Carbon monoxide is an odorless, colorless gas that is generated by carbon-based products that are burned. Carbon monoxide poisoning can cause brain damage and even death. Always remember that you cannot see, taste or smell the gas, but it has the potential to kill.
Causes of carbon monoxide poisoning
Take note that carbon monoxide is formed once organic compounds are burned. The common source includes motor vehicle exhaust, engine fumes, smoke fire and non-electric heaters. Carbon monoxide poisoning is often linked with a clogged or malfunctioning exhaust system and even with suicide attempts. The sources of carbon dioxide include the following:
- Charcoal grills
- Gas water heaters
- Kerosene space heaters
- Gasoline and diesel generators
- Propane stoves and heaters
- Propane-powered forklifts
- Smoke produced by cigarettes
- Boat engines
- Indoor tractor pulls
- Paint removers, spray paint and solvents
Symptoms of carbon monoxide poisoning
When an individual is exposed to any of the sources of carbon monoxide, the following symptoms are likely to manifest. These symptoms can get worse if the exposure of the individual is prolonged, especially in closed areas or those that do not have adequate ventilation.
- Chest pain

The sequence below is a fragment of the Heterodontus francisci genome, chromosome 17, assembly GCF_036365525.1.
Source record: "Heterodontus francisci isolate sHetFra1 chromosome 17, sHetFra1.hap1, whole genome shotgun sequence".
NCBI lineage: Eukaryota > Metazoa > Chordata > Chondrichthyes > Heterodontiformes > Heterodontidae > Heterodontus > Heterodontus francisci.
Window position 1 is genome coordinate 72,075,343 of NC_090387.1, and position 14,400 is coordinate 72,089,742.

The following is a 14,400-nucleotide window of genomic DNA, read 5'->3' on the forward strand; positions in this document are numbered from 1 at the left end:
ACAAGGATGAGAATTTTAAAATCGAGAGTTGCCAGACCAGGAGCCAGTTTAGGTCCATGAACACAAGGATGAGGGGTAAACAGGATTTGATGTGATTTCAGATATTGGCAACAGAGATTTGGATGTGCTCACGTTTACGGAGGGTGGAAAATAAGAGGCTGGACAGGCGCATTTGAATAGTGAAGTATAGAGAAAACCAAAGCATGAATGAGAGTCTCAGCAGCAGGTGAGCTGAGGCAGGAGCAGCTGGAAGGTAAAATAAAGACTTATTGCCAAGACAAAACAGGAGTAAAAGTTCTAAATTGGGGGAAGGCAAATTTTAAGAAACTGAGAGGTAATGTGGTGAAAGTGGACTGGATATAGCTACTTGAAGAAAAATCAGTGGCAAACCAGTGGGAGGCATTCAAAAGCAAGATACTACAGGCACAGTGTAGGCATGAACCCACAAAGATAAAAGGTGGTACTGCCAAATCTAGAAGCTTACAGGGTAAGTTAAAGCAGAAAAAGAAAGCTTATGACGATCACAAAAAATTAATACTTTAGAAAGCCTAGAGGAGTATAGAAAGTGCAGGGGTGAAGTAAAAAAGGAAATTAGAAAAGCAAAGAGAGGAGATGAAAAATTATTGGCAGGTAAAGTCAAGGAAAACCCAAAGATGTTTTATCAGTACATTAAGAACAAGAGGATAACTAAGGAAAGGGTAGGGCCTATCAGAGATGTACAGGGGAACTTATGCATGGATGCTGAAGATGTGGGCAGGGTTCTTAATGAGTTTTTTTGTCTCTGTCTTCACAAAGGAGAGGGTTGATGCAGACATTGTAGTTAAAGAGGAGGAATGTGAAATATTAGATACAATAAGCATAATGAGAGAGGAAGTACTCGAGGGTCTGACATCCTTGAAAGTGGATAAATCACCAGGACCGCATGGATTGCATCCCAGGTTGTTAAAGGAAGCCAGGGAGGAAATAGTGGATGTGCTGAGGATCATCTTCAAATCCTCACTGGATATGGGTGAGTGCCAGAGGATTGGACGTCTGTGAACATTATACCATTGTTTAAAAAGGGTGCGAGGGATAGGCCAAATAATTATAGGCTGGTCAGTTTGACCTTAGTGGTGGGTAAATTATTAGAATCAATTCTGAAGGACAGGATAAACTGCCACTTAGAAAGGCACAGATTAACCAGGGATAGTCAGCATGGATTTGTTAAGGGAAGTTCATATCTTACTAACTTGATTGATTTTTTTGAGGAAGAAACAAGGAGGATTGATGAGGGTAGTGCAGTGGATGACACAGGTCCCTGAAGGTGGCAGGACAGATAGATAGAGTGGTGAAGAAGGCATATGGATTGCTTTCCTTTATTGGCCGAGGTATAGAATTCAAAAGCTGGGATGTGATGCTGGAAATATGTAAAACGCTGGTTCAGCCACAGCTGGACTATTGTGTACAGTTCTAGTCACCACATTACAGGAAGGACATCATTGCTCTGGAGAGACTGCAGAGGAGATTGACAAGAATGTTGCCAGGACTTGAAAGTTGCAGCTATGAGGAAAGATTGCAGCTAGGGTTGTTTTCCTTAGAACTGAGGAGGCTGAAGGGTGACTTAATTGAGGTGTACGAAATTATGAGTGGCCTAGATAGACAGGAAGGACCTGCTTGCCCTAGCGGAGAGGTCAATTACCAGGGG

- Shortness of breath upon exertion
- Symptoms strikingly similar to flu
- Abdominal pain
- Visual changes
- Walking difficulties
- Memory problems
When to seek medical care
In case an individual has any of the signs and symptoms of carbon monoxide poisoning, it is important to take him/her directly to the nearest hospital.
How carbon monoxide poisoning is diagnosed?
Due to the indefinite nature of the signs and symptoms of the poisoning, the doctor will usually request for a blood test. This is considered as the most effective method to make a diagnosis.
Treatment for carbon monoxide poisoning
There are first aid measures at home that you can perform if you suspect that an individual is exposed to carbon monoxide.
- Transfer the individual to an area away from the source of carbon monoxide and has plenty of fresh air.
- Once the individual is moved away from the source, you have to call for emergency assistance or simply take him/her directly to the emergency department at the nearest hospital.
Once the individual is taken to the hospital, the appropriate medical interventions are performed to prevent the condition of the individual from worsening.
- The medical treatment for carbon monoxide poisoning is the administration of high-dose oxygen via a face mask that is connected to an oxygen reserve bag.
- The levels of carbon monoxide in the blood are monitored periodically until it is low enough so that the individual can return home.
- In case of severe poisoning, a hyperbaric pressure chamber can be used to provide a higher dose of oxygen to the individual.
- The source of carbon monoxide must be determined by the local fire department to ensure that the house or commercial building is safe.